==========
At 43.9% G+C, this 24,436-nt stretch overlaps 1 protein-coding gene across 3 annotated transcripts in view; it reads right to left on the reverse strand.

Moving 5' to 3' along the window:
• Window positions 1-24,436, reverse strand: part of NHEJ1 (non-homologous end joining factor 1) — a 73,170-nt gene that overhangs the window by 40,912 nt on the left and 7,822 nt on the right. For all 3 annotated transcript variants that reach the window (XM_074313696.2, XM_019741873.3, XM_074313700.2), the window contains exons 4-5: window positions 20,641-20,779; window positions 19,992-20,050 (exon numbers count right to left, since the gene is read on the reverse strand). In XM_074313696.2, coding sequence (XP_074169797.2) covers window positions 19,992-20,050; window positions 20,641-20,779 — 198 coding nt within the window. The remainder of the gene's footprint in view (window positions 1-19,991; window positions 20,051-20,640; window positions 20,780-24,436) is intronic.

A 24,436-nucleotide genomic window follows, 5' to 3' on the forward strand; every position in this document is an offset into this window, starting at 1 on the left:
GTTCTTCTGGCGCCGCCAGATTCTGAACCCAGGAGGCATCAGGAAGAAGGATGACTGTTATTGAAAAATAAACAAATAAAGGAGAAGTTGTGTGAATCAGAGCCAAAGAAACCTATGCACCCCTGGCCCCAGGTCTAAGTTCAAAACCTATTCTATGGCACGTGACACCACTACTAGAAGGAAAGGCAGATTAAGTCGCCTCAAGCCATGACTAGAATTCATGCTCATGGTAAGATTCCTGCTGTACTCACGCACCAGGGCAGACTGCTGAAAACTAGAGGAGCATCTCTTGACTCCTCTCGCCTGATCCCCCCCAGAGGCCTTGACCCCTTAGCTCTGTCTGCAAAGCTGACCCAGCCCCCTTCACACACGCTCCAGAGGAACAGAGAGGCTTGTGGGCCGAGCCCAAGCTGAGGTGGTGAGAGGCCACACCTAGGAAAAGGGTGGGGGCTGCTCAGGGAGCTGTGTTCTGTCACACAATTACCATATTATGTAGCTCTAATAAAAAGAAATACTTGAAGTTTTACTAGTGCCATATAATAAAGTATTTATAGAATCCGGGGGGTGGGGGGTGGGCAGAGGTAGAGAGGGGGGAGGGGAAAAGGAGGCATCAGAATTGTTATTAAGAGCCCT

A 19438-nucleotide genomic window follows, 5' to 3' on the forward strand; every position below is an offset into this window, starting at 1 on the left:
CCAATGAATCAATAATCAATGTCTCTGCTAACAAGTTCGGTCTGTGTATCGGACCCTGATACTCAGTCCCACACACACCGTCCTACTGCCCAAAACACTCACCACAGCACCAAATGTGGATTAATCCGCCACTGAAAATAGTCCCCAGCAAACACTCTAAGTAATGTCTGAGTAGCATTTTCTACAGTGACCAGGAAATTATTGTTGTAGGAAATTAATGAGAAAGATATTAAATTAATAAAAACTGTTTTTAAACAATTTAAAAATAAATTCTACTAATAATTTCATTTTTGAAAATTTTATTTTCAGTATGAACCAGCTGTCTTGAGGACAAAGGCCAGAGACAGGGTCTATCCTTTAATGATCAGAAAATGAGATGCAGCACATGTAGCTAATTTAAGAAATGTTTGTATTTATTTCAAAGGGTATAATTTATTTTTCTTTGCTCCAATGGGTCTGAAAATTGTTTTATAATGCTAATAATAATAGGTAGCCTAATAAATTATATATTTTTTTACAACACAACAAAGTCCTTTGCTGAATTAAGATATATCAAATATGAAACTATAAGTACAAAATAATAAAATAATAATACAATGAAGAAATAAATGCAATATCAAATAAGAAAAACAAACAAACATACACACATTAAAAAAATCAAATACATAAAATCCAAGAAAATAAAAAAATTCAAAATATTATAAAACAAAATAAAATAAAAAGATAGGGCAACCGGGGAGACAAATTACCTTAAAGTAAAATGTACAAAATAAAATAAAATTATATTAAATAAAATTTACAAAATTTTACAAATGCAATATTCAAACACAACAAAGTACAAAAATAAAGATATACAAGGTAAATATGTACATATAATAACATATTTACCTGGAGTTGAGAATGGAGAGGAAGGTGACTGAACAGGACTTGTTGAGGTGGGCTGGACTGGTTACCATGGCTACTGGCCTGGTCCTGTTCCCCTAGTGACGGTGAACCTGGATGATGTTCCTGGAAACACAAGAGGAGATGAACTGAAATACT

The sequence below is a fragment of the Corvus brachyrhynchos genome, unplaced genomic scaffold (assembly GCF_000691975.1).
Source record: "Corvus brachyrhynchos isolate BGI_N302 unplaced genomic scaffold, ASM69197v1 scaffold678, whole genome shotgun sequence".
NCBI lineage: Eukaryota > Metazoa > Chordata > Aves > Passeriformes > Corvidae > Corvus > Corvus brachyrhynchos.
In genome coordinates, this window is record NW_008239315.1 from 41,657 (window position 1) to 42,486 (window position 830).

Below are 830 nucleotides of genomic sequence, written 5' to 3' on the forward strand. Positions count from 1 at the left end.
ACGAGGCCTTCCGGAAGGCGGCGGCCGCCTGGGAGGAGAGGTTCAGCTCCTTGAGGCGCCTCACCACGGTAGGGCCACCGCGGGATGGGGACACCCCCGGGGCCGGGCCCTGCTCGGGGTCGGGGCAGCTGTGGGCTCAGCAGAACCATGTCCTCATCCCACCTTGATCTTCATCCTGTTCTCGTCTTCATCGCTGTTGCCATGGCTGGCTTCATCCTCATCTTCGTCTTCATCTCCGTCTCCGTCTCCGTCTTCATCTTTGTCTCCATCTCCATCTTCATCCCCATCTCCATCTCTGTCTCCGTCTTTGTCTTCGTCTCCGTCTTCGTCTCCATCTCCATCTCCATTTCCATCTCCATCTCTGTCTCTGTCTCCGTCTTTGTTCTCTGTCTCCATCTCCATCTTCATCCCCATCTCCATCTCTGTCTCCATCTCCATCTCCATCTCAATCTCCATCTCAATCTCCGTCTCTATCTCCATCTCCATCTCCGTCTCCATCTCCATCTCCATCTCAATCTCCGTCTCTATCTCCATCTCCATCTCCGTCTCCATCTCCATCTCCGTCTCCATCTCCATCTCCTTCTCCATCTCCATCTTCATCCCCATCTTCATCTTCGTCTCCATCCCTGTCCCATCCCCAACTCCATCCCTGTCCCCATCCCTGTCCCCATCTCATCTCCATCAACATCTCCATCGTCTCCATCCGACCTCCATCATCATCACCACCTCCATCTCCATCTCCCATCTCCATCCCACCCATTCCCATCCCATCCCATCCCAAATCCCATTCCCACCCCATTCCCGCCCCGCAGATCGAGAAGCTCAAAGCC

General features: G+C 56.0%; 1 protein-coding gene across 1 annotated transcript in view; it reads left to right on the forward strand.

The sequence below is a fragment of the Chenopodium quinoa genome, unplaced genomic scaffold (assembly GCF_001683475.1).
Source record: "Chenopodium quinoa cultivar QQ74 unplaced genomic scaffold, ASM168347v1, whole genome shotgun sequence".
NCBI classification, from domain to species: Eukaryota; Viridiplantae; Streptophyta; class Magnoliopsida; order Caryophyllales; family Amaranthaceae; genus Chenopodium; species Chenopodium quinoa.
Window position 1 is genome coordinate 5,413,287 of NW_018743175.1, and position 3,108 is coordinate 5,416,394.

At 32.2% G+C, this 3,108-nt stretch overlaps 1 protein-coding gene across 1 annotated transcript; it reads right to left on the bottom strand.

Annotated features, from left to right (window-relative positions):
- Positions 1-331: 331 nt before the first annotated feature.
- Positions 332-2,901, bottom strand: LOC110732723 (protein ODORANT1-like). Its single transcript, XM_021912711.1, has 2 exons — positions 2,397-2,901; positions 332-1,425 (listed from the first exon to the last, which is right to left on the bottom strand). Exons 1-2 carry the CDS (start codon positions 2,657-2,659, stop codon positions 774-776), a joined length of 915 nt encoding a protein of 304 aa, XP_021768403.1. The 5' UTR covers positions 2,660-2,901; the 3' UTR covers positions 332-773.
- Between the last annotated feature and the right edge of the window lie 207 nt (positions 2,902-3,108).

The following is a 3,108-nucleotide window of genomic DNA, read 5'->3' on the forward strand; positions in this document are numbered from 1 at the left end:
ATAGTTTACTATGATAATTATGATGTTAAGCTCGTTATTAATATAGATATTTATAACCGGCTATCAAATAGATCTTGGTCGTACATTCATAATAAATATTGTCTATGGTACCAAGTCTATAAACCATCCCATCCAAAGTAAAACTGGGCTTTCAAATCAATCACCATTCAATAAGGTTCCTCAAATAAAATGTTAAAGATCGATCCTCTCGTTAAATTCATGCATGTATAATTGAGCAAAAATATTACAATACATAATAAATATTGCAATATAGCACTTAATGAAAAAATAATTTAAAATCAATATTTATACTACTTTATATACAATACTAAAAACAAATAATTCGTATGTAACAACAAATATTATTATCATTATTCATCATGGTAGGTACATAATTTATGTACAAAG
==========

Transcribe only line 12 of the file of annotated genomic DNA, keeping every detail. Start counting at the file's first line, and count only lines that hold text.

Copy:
Below are 830 nucleotides of genomic sequence, written 5' to 3' on the forward strand. Positions count from 1 at the left end.